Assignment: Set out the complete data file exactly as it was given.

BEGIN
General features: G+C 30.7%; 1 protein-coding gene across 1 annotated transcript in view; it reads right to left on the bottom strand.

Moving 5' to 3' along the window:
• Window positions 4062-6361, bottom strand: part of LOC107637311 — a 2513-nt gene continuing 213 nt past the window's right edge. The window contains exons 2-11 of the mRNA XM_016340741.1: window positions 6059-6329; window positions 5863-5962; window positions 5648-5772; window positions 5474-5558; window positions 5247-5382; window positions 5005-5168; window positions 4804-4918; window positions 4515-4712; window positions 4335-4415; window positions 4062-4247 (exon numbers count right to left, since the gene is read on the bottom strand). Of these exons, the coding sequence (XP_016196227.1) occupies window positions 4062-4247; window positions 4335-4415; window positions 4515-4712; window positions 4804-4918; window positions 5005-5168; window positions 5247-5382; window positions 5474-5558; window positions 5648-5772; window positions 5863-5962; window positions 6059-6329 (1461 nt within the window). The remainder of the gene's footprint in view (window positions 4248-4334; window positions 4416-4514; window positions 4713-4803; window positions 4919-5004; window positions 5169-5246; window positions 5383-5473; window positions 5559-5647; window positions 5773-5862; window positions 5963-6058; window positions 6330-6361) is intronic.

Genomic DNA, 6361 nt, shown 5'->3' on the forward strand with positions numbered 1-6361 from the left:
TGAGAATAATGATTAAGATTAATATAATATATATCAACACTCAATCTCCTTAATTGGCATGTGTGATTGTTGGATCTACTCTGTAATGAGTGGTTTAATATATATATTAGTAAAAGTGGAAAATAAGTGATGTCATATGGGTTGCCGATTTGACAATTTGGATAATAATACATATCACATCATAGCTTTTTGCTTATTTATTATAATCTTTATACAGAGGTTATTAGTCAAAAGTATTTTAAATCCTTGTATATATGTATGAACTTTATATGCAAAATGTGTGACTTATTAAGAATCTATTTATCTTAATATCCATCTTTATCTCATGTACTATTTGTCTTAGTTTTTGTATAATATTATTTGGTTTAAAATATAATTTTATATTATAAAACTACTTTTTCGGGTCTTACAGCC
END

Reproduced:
General features: G+C 30.7%; 1 protein-coding gene across 1 annotated transcript in view; it reads right to left on the bottom strand.

Moving 5' to 3' along the window:
• Window positions 4062-6361, bottom strand: part of LOC107637311 — a 2513-nt gene continuing 213 nt past the window's right edge. The window contains exons 2-11 of the mRNA XM_016340741.1: window positions 6059-6329; window positions 5863-5962; window positions 5648-5772; window positions 5474-5558; window positions 5247-5382; window positions 5005-5168; window positions 4804-4918; window positions 4515-4712; window positions 4335-4415; window positions 4062-4247 (exon numbers count right to left, since the gene is read on the bottom strand). Of these exons, the coding sequence (XP_016196227.1) occupies window positions 4062-4247; window positions 4335-4415; window positions 4515-4712; window positions 4804-4918; window positions 5005-5168; window positions 5247-5382; window positions 5474-5558; window positions 5648-5772; window positions 5863-5962; window positions 6059-6329 (1461 nt within the window). The remainder of the gene's footprint in view (window positions 4248-4334; window positions 4416-4514; window positions 4713-4803; window positions 4919-5004; window positions 5169-5246; window positions 5383-5473; window positions 5559-5647; window positions 5773-5862; window positions 5963-6058; window positions 6330-6361) is intronic.

Genomic DNA, 6361 nt, shown 5'->3' on the forward strand with positions numbered 1-6361 from the left:
TGAGAATAATGATTAAGATTAATATAATATATATCAACACTCAATCTCCTTAATTGGCATGTGTGATTGTTGGATCTACTCTGTAATGAGTGGTTTAATATATATATTAGTAAAAGTGGAAAATAAGTGATGTCATATGGGTTGCCGATTTGACAATTTGGATAATAATACATATCACATCATAGCTTTTTGCTTATTTATTATAATCTTTATACAGAGGTTATTAGTCAAAAGTATTTTAAATCCTTGTATATATGTATGAACTTTATATGCAAAATGTGTGACTTATTAAGAATCTATTTATCTTAATATCCATCTTTATCTCATGTACTATTTGTCTTAGTTTTTGTATAATATTATTTGGTTTAAAATATAATTTTATATTATAAAACTACTTTTTCGGGTCTTACAGCC